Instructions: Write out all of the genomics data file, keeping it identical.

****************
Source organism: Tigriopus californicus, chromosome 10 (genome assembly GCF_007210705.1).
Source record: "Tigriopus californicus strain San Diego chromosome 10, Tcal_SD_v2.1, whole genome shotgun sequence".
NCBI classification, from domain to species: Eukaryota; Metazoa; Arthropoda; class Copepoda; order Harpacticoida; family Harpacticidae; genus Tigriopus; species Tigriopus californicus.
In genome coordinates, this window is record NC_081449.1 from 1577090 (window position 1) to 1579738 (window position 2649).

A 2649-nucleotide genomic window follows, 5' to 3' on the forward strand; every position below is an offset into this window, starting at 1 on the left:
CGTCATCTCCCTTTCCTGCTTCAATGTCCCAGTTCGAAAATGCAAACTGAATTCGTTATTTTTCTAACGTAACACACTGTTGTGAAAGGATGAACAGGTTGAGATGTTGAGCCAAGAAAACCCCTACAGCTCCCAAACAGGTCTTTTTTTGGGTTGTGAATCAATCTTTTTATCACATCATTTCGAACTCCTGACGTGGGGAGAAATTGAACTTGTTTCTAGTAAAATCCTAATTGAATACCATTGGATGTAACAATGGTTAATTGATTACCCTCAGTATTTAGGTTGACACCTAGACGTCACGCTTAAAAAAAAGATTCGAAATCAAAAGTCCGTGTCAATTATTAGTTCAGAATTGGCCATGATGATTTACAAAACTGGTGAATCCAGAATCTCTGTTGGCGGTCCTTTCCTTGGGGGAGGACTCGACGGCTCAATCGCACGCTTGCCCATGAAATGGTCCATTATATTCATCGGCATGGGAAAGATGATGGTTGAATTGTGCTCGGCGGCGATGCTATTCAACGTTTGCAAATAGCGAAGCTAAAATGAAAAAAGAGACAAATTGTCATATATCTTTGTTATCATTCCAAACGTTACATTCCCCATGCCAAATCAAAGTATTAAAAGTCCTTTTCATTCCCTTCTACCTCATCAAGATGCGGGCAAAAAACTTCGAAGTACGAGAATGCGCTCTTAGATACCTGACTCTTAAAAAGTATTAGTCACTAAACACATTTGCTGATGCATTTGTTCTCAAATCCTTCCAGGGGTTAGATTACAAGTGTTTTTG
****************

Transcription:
Source organism: Tigriopus californicus, chromosome 10 (genome assembly GCF_007210705.1).
Source record: "Tigriopus californicus strain San Diego chromosome 10, Tcal_SD_v2.1, whole genome shotgun sequence".
NCBI classification, from domain to species: Eukaryota; Metazoa; Arthropoda; class Copepoda; order Harpacticoida; family Harpacticidae; genus Tigriopus; species Tigriopus californicus.
In genome coordinates, this window is record NC_081449.1 from 1577090 (window position 1) to 1579738 (window position 2649).

A 2649-nucleotide genomic window follows, 5' to 3' on the forward strand; every position below is an offset into this window, starting at 1 on the left:
CGTCATCTCCCTTTCCTGCTTCAATGTCCCAGTTCGAAAATGCAAACTGAATTCGTTATTTTTCTAACGTAACACACTGTTGTGAAAGGATGAACAGGTTGAGATGTTGAGCCAAGAAAACCCCTACAGCTCCCAAACAGGTCTTTTTTTGGGTTGTGAATCAATCTTTTTATCACATCATTTCGAACTCCTGACGTGGGGAGAAATTGAACTTGTTTCTAGTAAAATCCTAATTGAATACCATTGGATGTAACAATGGTTAATTGATTACCCTCAGTATTTAGGTTGACACCTAGACGTCACGCTTAAAAAAAAGATTCGAAATCAAAAGTCCGTGTCAATTATTAGTTCAGAATTGGCCATGATGATTTACAAAACTGGTGAATCCAGAATCTCTGTTGGCGGTCCTTTCCTTGGGGGAGGACTCGACGGCTCAATCGCACGCTTGCCCATGAAATGGTCCATTATATTCATCGGCATGGGAAAGATGATGGTTGAATTGTGCTCGGCGGCGATGCTATTCAACGTTTGCAAATAGCGAAGCTAAAATGAAAAAAGAGACAAATTGTCATATATCTTTGTTATCATTCCAAACGTTACATTCCCCATGCCAAATCAAAGTATTAAAAGTCCTTTTCATTCCCTTCTACCTCATCAAGATGCGGGCAAAAAACTTCGAAGTACGAGAATGCGCTCTTAGATACCTGACTCTTAAAAAGTATTAGTCACTAAACACATTTGCTGATGCATTTGTTCTCAAATCCTTCCAGGGGTTAGATTACAAGTGTTTTTG